Question #b29dc

1 Answer
Feb 2, 2016

Answer:

#DeltaT = 38^@"C"#

Explanation:

The key to understanding this type of problems lies with the substance's specific heat.

For a given substance, its specific heat will tell you how much heat is needed in order to increase the mass of #"1 g"# of that substance by #1^@"C"#.

In your case, the specific heat of gold is said to be

#c = 0.128"J"/("g" ""^@"C")#

This tells you that you need #"0.128 J"# of heat for every gram of the sample and for every #1^@"C""# increase in its temperature!

So, for example, your sample of gold is said to have a mass of #"20 g"#. What if we wanted to increase the temperature of this sample by just #1^@"C"?#

Well, since you need #"0.128 J"# for every gram, and since you only want to increase its temperature by #1^@C"#, it follows that you'd need

#20 xx "0.128 J" = "2.56 J"#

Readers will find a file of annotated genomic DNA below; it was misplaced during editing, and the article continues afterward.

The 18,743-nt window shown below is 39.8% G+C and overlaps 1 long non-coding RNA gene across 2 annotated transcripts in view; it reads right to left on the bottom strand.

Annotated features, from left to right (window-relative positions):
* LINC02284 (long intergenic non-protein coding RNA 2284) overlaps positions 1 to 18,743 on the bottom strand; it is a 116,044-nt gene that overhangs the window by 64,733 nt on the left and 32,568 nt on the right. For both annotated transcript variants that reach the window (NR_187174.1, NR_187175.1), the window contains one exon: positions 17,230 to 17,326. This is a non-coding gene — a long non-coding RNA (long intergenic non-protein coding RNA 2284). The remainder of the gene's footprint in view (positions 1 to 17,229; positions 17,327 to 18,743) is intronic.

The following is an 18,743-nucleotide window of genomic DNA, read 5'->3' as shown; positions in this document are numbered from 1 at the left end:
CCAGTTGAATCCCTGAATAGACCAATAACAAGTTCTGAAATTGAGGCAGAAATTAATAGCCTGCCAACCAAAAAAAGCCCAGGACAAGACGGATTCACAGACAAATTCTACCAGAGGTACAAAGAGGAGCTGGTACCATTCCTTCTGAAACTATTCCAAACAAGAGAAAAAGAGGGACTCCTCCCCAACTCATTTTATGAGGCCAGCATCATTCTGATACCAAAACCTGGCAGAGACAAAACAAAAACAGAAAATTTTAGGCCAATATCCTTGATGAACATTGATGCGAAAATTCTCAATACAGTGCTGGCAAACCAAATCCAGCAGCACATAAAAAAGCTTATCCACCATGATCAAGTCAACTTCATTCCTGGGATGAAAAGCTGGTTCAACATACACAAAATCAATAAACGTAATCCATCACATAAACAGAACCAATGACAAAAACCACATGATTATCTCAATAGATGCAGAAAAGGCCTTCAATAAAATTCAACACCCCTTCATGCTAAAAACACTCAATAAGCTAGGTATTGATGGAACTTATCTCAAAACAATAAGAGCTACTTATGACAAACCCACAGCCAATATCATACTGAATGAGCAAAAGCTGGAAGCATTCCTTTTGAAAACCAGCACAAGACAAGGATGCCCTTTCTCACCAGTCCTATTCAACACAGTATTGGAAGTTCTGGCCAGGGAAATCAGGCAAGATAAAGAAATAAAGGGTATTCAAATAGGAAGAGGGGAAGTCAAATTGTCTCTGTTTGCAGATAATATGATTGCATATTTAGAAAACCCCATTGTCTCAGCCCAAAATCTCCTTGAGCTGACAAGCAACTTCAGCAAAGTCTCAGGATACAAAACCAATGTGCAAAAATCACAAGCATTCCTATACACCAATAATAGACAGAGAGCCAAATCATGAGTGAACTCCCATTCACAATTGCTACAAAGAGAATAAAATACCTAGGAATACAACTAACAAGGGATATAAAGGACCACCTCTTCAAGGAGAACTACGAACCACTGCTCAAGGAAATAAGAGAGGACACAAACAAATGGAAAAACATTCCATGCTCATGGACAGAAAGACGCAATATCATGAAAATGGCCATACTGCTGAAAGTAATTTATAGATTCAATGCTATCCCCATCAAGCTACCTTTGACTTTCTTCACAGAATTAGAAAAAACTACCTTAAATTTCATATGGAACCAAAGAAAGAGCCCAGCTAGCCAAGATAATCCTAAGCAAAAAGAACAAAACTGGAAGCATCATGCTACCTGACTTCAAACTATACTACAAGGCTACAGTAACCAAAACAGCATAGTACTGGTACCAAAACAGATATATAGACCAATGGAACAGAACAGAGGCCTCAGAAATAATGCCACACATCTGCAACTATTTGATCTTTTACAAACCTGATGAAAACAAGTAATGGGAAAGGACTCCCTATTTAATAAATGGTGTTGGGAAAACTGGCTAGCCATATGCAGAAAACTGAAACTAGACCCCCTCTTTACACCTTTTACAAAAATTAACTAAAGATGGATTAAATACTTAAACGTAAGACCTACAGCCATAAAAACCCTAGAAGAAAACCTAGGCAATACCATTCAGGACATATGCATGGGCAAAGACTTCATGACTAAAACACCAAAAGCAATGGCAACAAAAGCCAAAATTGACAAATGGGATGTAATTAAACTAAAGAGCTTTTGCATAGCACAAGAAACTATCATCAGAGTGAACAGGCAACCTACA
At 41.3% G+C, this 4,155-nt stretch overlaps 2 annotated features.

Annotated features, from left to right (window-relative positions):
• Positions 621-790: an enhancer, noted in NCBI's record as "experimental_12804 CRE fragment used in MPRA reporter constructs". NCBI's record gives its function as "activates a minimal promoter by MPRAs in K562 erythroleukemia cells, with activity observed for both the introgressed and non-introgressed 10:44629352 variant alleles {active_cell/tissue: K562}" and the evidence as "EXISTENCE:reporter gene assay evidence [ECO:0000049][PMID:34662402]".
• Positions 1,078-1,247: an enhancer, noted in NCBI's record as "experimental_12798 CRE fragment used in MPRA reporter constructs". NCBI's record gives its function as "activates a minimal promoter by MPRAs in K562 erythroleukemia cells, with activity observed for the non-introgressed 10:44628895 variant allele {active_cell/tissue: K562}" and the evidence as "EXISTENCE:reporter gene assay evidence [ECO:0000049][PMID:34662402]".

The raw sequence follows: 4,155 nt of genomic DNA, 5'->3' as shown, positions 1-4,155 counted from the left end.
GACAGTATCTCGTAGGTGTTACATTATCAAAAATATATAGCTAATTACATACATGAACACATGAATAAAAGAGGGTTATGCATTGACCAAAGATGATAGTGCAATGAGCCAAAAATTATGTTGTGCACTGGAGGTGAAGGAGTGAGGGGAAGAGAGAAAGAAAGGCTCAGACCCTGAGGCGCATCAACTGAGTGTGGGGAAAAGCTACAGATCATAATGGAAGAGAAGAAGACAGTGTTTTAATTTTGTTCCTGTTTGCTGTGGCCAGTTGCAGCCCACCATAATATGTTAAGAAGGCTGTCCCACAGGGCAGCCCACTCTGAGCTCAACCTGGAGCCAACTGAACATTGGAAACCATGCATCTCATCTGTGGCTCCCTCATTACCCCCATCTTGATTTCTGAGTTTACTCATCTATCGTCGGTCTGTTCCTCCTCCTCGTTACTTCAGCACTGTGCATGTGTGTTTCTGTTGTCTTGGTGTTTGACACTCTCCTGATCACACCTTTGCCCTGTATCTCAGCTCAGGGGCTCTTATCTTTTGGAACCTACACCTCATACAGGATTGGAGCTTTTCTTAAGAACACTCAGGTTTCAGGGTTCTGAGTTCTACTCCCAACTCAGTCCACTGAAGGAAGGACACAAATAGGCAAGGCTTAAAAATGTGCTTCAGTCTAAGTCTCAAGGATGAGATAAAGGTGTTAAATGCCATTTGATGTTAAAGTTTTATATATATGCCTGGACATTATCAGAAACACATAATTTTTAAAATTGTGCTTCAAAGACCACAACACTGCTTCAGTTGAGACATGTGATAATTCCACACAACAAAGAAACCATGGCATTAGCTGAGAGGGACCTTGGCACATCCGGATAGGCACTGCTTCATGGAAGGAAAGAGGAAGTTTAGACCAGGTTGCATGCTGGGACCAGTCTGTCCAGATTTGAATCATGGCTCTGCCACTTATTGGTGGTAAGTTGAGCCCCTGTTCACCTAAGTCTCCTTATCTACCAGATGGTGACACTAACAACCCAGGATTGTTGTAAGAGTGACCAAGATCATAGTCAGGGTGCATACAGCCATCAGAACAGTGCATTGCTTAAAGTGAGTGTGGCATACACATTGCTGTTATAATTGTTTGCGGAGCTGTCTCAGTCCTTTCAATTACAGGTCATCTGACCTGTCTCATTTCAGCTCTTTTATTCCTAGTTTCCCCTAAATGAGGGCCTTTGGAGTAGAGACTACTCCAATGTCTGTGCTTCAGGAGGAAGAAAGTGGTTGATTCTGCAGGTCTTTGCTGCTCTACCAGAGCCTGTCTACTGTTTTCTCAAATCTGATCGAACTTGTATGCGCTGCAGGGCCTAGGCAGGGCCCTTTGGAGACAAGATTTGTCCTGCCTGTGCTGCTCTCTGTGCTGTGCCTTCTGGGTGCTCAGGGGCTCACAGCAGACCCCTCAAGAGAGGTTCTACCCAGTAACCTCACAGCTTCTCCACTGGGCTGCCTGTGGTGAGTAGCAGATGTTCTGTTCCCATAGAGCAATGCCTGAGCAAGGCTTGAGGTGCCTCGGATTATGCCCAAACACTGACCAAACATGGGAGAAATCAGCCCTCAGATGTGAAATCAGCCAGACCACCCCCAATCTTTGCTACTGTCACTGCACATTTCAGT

But you ended up using #"96 J"#, which means that the difference between this value and the value given to you went into increasing the sample's temperature!

You can say that

#x xx "2.56 J" = "96 J"#

Here #x# represents the increase in temperature produced by adding that extra heat to the sample. This means that you have

#x = 96/2.56 = 37.5#

The temperature of the coin increased by #37.5^@"C"#.

You actually have an equation that you can use for such problems

#color(blue)(q = m * c * DeltaT)" "#, where

#q# - the amount of heat added / removed
#m# - the mass of the sample
#c# - the specific heat of the substance
#DeltaT# - the change in temperature

Plugging your values into this equation will once again give you

#DeltaT = q/(m * c)#

#DeltaT = (96 color(red)(cancel(color(black)("J"))))/(20 color(red)(cancel(color(black)("g"))) * 0.128color(red)(cancel(color(black)("J")))/(color(red)(cancel(color(black)("g"))) ""^@"C")) = 37.5^@"C"#

I'll leave the answer rounded to two sig figs

#DeltaT = color(green)(38^@"C")#